How to Prevent Crime in your Neighborhood

How to Prevent Crime in Your Neighborhood

We all want our family, home, and neighborhood to be safe. No matter where you live, you can take steps to make your community a safer place to live. Your neighborhood may also have programs to help you and your neighbors in your mission to keep your community secure.

Because we believe everyone should feel safe in their community, the ASecureLife team put together some quick tips you can use to help prevent crime in your community.

Know your neighbors and your surroundings

1. Know your neighbors and your surroundings

Get to know your neighbors and talk about how you can help each other keep an eye out for anything suspicious. The more pairs of eyes you have on your community, the safer it will be. And by getting the facts about crime in your neighborhood and talking to your neighbors, you can put a stop to rumors and exaggerated info that increases fear and suspicion. If you want to get more involved with your community and regularly working with your neighbors and law enforcement appeals to you, join a Neighborhood Watch program. Finally, help clean up your neighborhood. Studies have shown that fewer vacant lots and abandoned cars reduce crime in those areas. In one study by Penn Tools, 58% of residents reported feeling safer and citing fewer incidents after neighborhood cleanups. Whether you get a group together to watch the neighborhood or clean it up, improving the area you live in will likely reduce crime.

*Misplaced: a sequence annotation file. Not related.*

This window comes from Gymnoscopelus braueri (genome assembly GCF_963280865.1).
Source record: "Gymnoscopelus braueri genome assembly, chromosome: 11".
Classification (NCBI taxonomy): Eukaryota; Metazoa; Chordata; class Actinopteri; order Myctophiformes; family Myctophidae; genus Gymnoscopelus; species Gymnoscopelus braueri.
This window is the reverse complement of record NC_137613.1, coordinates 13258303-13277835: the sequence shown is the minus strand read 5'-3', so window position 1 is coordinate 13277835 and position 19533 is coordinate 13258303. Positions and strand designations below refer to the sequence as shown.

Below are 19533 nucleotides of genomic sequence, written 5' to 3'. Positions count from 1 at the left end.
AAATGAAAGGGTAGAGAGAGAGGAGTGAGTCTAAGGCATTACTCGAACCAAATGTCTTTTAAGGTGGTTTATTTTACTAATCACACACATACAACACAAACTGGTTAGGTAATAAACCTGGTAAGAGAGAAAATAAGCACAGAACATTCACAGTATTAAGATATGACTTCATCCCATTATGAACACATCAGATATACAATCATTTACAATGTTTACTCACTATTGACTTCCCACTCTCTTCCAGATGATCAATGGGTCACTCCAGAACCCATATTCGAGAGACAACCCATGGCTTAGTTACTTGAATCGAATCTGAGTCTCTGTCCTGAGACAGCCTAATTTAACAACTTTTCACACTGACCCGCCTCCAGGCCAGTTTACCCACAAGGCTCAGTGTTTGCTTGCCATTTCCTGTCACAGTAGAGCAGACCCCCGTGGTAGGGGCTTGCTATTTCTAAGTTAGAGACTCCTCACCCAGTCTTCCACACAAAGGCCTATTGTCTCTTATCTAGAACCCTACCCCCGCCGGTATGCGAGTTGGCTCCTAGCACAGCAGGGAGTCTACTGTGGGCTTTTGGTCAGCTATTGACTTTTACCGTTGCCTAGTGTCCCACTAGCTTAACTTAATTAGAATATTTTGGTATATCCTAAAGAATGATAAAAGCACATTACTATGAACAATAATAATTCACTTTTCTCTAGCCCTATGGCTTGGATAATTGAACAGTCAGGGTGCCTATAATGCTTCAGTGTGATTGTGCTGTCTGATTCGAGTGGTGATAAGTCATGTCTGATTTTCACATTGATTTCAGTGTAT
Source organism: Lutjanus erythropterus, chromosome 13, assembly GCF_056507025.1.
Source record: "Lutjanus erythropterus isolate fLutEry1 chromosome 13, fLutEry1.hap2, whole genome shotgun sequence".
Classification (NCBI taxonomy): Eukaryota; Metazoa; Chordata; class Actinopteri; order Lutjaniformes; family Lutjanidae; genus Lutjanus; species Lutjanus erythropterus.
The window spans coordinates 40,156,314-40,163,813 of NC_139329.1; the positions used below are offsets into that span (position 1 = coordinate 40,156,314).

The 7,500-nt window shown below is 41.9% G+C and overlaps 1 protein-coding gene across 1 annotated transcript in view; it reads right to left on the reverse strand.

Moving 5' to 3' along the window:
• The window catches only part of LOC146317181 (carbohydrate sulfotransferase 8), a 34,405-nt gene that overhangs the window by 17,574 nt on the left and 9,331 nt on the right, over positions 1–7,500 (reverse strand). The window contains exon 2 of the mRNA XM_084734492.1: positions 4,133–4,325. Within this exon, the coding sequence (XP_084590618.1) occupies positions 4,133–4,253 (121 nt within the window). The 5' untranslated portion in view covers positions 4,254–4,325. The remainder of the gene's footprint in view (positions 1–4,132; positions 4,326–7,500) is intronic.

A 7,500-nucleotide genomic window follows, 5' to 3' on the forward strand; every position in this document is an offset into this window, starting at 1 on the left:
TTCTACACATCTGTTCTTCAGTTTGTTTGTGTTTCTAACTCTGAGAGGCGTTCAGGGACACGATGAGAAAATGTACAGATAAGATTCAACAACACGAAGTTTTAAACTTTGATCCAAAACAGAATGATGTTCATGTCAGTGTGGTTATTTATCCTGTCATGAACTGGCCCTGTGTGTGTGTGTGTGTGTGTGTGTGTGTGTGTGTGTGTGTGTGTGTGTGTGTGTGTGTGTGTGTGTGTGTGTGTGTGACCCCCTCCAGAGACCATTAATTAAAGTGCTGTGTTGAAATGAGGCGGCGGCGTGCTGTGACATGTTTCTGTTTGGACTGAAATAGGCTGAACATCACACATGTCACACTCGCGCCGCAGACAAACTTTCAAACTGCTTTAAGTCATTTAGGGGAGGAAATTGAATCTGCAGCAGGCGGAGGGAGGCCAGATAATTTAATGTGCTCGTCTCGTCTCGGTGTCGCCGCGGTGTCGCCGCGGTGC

Learn how to recognize suspicious behavior

2.  Learn how to recognize suspicious behavior

One of the best ways you can help to prevent crime in your neighborhood is by being aware of your surroundings so you can keep an eye out for anything strange. This is why it’s important to get to know your neighbors—if you see someone who you don’t recognize loitering in a parked car, looking in windows, or entering a neighbor’s house or garage, these could indicate suspicious behavior.

It’s not always easy to identify which behaviors are suspicious. One that’s easier to identify is a common scam: Some criminals will come to your home acting as a representative from a utility or similar company. They approach people about entering their houses to do maintenance or complete a service in order to gather information about a neighborhood or to scope out homes to target. Talk to your neighbors about anyone who seems to be going door-to-door claiming to be from a company but doesn’t have the correct credentials.

Report dangerous behavior to the police

3. Report dangerous behavior to the police

Keeping an eye out for suspicious behavior within your community can make you more aware of criminally dangerous activities in it. If you see someone doing something that could endanger people in your neighborhood, like driving drunk or threatening violence, contact your local police department.

If you’re around others when the incident happens, designate someone to reach out to the authorities–don’t assume someone else has taken care of it. This communication prevents multiple people from reporting on the same issue, or worse, no one calling because they thought someone else would.

Call 9-1-1 immediately if you see a life-threatening situation that requires the police, the fire department, or an ambulance.
When reporting something to the authorities, make sure to note key details like the place and time of the incident. This information can help authorities notice any patterns within your community for when suspicious people may plan to commit a crime. The more information you’re able to give authorities, the better.